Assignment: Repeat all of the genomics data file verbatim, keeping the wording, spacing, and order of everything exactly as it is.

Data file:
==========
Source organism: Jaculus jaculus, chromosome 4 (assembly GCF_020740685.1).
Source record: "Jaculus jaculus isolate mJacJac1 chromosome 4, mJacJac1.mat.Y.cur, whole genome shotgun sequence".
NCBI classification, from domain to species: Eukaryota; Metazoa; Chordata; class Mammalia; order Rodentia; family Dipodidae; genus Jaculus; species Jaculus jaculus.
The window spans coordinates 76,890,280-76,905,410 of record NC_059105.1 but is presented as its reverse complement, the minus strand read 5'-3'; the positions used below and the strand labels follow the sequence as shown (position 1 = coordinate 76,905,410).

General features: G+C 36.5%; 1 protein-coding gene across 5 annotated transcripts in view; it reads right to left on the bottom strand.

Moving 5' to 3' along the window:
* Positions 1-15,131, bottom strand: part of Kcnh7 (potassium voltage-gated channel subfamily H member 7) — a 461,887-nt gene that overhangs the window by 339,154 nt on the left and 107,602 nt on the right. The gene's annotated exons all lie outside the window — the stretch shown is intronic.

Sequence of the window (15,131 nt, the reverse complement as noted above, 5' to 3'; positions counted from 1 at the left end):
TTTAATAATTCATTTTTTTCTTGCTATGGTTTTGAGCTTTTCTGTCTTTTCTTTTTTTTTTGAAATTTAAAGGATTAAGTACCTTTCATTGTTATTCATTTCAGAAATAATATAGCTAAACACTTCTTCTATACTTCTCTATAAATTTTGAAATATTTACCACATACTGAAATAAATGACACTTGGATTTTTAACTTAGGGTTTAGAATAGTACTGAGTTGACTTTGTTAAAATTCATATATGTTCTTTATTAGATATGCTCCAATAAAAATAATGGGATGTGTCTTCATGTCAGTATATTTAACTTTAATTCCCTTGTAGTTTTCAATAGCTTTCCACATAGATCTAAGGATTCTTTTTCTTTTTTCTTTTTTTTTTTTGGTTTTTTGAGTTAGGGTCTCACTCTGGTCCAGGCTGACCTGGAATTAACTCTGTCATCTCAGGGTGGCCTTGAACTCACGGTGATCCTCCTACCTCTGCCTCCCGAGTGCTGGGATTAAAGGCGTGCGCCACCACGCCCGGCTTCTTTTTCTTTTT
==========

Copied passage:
Source organism: Jaculus jaculus, chromosome 4 (assembly GCF_020740685.1).
Source record: "Jaculus jaculus isolate mJacJac1 chromosome 4, mJacJac1.mat.Y.cur, whole genome shotgun sequence".
NCBI classification, from domain to species: Eukaryota; Metazoa; Chordata; class Mammalia; order Rodentia; family Dipodidae; genus Jaculus; species Jaculus jaculus.
The window spans coordinates 76,890,280-76,905,410 of record NC_059105.1 but is presented as its reverse complement, the minus strand read 5'-3'; the positions used below and the strand labels follow the sequence as shown (position 1 = coordinate 76,905,410).

General features: G+C 36.5%; 1 protein-coding gene across 5 annotated transcripts in view; it reads right to left on the bottom strand.

Moving 5' to 3' along the window:
* Positions 1-15,131, bottom strand: part of Kcnh7 (potassium voltage-gated channel subfamily H member 7) — a 461,887-nt gene that overhangs the window by 339,154 nt on the left and 107,602 nt on the right. The gene's annotated exons all lie outside the window — the stretch shown is intronic.

Sequence of the window (15,131 nt, the reverse complement as noted above, 5' to 3'; positions counted from 1 at the left end):
TTTAATAATTCATTTTTTTCTTGCTATGGTTTTGAGCTTTTCTGTCTTTTCTTTTTTTTTTGAAATTTAAAGGATTAAGTACCTTTCATTGTTATTCATTTCAGAAATAATATAGCTAAACACTTCTTCTATACTTCTCTATAAATTTTGAAATATTTACCACATACTGAAATAAATGACACTTGGATTTTTAACTTAGGGTTTAGAATAGTACTGAGTTGACTTTGTTAAAATTCATATATGTTCTTTATTAGATATGCTCCAATAAAAATAATGGGATGTGTCTTCATGTCAGTATATTTAACTTTAATTCCCTTGTAGTTTTCAATAGCTTTCCACATAGATCTAAGGATTCTTTTTCTTTTTTCTTTTTTTTTTTTGGTTTTTTGAGTTAGGGTCTCACTCTGGTCCAGGCTGACCTGGAATTAACTCTGTCATCTCAGGGTGGCCTTGAACTCACGGTGATCCTCCTACCTCTGCCTCCCGAGTGCTGGGATTAAAGGCGTGCGCCACCACGCCCGGCTTCTTTTTCTTTTT